Mix: As a group, orange liqueur — Gran Marnier, Cointreau, others — is very competitive. How do you set Mandarine apart in the mind of a bartender?

de Kuyper: The main competitors in the category each have their own distinct place in the market. Some are pure triple secs, others use brandies or unaged cognac, but they all use oranges instead of mandarins. The blend of mandarins and aged cognac gives Mandarine Napoléon a special palate of flavor that is much appreciated by renowned mixologists all over the world. N.Y.-based mixologists, such as Dushan Zaric and Jim Meehan, adapted the brand in their bar and on their menus for this very reason. The taste of Mandarine Napoléon is persuasive enough to sell it. Our job is to support our brand ambassadors through personalized programming that fits them.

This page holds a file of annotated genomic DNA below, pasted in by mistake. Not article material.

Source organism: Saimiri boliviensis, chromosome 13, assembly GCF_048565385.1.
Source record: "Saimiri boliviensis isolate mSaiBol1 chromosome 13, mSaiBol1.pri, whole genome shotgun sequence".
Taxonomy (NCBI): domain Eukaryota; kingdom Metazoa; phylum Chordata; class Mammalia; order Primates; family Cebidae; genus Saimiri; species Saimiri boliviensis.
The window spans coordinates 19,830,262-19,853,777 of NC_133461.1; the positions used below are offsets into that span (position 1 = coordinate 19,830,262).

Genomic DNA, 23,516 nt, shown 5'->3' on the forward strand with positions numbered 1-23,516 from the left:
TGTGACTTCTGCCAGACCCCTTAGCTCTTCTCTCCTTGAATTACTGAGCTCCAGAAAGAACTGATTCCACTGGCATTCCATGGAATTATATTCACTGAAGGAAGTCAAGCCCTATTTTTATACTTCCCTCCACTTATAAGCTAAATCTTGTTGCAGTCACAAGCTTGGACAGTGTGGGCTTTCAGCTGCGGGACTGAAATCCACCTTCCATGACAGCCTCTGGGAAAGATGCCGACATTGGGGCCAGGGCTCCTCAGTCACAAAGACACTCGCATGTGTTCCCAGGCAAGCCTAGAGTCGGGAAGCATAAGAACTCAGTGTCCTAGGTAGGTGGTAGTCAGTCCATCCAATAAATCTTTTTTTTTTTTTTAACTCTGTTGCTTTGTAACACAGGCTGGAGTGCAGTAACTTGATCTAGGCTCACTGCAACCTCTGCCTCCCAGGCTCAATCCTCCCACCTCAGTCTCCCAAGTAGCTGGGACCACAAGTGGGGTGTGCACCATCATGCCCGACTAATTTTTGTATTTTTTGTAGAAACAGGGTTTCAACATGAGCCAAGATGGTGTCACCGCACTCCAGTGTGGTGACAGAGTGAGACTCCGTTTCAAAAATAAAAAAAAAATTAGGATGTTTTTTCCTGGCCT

Mix: Your family background is, of course, liqueurs, but you have primarily been involved in banking. What's the attraction of the spirit business?

de Kuyper: I was raised with the heritage of our family distillery and gained industry knowledge way before I even realized it myself. For me, contributing to our 11th-generation family business is all I ever wanted. Nevertheless, the reason why our company still exists and is still 100% family-owned is because our family manages the business in a very professional way. Heading a multinational is not only about understanding the industry, it also involves proper financial and managerial capabilities that are more accessible in other industries. During my career at the major Dutch corporate bank ABN AMRO, I was responsible for its family-business center, allowing me to gain in-depth knowledge on family governance, advanced financing structures and family wealth management. These lessons have and will be significant when managing family enterprises in the long run.

Mix: What are the plans for your company: Will you be developing new products, buying and importing others, and are there any short-term plans you can share?